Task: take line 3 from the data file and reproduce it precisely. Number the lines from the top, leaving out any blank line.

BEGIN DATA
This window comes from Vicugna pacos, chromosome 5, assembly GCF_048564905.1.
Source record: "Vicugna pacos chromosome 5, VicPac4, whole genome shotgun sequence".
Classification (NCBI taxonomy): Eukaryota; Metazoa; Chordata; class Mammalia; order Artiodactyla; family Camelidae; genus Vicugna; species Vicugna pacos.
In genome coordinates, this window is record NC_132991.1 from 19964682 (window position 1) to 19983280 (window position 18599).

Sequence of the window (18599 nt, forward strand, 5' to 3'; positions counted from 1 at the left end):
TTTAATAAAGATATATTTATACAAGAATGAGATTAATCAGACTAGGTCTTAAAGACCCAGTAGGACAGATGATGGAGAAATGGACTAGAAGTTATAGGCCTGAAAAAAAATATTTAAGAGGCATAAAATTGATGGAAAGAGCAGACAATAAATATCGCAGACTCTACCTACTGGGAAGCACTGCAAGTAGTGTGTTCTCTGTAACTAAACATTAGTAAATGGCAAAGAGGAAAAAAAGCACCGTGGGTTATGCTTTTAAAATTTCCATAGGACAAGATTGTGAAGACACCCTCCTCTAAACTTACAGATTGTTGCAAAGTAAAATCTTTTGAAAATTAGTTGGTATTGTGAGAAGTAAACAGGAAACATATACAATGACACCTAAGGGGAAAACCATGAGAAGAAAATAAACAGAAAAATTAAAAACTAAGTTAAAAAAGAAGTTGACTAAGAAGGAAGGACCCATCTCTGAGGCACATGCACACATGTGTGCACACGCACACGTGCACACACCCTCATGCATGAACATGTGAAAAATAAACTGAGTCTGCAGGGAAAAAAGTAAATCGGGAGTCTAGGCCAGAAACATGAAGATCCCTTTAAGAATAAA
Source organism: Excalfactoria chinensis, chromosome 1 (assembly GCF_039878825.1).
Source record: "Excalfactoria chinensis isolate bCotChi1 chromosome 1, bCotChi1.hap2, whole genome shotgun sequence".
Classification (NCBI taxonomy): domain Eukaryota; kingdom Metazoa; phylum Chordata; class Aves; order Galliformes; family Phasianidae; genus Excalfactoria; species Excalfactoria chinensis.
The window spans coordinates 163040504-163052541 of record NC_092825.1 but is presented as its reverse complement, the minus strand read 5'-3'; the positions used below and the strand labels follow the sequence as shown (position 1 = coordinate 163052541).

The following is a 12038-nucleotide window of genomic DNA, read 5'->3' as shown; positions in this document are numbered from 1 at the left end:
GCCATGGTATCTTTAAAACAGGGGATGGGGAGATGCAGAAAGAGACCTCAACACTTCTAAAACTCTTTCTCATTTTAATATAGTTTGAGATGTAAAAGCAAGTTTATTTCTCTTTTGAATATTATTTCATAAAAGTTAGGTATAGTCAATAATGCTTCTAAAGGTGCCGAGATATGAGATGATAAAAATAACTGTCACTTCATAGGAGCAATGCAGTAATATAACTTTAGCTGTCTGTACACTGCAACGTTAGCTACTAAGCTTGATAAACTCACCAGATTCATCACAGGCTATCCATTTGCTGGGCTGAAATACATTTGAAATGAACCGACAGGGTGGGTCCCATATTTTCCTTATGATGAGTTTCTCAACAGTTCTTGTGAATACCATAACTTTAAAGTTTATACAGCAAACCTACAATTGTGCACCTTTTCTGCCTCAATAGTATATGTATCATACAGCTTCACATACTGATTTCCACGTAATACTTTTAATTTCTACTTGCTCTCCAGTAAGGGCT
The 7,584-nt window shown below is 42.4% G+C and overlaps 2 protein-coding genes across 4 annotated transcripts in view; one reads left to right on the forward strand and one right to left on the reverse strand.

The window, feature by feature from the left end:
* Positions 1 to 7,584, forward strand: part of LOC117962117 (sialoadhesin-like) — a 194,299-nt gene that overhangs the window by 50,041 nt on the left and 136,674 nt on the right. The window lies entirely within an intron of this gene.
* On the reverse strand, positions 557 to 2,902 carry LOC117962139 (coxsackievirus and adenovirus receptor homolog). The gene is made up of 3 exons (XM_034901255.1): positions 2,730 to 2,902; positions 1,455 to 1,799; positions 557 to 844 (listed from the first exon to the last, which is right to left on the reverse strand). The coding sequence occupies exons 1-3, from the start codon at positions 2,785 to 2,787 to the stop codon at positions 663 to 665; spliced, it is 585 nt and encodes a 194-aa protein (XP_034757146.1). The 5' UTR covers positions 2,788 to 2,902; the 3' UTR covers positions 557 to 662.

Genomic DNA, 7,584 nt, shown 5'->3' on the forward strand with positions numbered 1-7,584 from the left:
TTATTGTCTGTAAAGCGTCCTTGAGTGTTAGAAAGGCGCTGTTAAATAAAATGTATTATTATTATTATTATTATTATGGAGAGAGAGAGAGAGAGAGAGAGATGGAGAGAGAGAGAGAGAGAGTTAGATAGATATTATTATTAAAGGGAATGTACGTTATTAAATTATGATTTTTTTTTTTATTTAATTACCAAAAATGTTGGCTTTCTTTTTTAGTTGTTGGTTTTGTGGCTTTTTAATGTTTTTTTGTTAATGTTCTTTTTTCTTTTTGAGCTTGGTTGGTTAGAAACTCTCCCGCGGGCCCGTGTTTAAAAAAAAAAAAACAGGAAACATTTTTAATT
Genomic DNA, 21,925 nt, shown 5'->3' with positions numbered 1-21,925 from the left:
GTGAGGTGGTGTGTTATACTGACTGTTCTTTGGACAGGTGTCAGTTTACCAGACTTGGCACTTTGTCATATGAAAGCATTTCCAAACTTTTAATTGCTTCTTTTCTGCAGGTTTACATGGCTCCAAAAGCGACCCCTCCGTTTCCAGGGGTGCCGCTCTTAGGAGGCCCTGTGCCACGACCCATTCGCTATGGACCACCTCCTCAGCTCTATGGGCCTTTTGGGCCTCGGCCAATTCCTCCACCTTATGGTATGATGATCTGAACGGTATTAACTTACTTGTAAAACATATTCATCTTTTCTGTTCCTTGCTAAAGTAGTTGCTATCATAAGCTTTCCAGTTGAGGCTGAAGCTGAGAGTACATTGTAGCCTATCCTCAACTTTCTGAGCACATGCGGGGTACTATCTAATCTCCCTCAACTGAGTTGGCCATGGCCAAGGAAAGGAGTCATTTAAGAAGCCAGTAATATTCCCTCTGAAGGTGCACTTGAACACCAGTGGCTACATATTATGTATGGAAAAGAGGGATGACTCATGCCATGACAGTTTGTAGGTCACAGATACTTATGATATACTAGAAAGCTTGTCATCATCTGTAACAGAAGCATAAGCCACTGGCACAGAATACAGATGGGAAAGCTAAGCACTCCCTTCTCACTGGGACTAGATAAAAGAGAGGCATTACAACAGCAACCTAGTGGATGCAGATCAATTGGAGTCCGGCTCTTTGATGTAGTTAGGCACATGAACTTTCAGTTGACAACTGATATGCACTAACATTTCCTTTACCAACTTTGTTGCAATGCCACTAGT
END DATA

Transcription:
Classification (NCBI taxonomy): Eukaryota; Metazoa; Chordata; class Mammalia; order Artiodactyla; family Camelidae; genus Vicugna; species Vicugna pacos.